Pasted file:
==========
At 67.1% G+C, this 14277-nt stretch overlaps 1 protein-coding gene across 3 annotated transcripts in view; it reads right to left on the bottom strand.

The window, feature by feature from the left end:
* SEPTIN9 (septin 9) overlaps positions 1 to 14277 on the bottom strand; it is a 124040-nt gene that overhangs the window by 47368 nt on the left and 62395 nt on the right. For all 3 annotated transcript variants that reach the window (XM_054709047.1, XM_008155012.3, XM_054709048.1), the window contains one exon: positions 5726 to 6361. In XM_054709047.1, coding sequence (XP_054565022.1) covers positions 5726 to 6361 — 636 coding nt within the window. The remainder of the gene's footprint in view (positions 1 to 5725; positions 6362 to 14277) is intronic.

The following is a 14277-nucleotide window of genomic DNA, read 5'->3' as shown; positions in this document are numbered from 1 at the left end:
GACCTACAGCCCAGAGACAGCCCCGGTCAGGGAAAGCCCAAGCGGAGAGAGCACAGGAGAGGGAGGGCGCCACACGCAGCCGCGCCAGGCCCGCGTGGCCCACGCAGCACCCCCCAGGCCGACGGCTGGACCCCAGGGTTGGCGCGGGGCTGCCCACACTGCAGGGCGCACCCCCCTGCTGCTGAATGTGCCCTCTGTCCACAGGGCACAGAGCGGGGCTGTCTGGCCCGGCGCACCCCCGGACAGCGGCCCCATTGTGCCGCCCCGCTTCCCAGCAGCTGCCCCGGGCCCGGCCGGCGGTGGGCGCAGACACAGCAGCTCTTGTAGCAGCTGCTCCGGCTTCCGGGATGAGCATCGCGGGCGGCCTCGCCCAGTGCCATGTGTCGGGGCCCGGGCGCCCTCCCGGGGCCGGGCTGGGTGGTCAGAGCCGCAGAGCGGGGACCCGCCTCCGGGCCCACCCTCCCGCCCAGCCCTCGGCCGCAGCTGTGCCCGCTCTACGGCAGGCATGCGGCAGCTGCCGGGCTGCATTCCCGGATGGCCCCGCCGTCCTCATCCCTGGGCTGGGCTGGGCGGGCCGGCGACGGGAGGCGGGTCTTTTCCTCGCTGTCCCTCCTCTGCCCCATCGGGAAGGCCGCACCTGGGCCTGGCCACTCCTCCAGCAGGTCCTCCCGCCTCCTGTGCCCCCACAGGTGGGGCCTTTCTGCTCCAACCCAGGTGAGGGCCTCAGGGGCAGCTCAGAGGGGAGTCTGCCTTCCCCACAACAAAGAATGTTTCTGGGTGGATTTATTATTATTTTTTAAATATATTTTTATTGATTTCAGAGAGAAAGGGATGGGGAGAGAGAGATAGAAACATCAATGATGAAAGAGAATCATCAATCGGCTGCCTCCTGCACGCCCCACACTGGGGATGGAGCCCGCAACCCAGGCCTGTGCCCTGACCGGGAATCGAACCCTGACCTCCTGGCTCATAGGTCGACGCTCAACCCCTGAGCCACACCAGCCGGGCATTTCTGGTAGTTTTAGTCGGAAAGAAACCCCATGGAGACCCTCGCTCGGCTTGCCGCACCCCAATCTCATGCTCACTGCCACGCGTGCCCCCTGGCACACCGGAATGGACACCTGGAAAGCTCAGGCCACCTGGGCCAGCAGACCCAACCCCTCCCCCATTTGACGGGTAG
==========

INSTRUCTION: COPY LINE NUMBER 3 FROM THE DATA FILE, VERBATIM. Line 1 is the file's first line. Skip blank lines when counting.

* SEPTIN9 (septin 9) overlaps positions 1 to 14277 on the bottom strand; it is a 124040-nt gene that overhangs the window by 47368 nt on the left and 62395 nt on the right. For all 3 annotated transcript variants that reach the window (XM_054709047.1, XM_008155012.3, XM_054709048.1), the window contains one exon: positions 5726 to 6361. In XM_054709047.1, coding sequence (XP_054565022.1) covers positions 5726 to 6361 — 636 coding nt within the window. The remainder of the gene's footprint in view (positions 1 to 5725; positions 6362 to 14277) is intronic.